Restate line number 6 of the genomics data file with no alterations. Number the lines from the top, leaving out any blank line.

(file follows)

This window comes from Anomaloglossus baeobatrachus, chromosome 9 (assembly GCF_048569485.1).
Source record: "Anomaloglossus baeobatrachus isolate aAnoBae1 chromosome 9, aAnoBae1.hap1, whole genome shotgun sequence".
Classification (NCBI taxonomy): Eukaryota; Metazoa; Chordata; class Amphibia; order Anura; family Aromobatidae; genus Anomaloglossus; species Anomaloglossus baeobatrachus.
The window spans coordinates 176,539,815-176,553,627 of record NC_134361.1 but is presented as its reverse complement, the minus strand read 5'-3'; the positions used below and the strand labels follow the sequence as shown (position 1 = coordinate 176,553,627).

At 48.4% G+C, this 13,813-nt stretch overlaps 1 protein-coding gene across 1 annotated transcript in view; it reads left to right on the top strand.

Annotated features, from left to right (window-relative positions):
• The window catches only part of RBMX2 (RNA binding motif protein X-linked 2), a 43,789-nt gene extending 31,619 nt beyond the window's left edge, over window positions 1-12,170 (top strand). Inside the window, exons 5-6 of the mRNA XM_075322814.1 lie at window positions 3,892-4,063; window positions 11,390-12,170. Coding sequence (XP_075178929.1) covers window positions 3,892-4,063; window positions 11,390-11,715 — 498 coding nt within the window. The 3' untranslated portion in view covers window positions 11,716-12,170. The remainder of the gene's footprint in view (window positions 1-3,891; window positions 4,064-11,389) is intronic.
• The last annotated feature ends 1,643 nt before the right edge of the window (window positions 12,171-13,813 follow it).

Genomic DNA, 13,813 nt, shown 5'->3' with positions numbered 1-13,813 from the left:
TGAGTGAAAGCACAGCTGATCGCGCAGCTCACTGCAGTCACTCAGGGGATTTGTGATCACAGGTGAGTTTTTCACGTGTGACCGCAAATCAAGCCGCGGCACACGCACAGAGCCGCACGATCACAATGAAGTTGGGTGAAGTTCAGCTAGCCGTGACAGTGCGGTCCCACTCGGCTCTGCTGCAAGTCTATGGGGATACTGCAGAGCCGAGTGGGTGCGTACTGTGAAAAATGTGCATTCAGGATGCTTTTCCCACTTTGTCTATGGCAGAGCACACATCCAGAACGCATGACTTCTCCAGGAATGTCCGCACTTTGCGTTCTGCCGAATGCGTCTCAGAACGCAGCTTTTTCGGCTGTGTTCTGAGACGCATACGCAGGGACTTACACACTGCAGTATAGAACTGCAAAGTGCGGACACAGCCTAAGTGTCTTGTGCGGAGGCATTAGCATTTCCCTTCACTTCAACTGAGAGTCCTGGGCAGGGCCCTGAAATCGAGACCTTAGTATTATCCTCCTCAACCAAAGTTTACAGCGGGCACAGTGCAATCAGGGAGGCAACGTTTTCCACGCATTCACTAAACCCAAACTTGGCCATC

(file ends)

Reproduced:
Annotated features, from left to right (window-relative positions):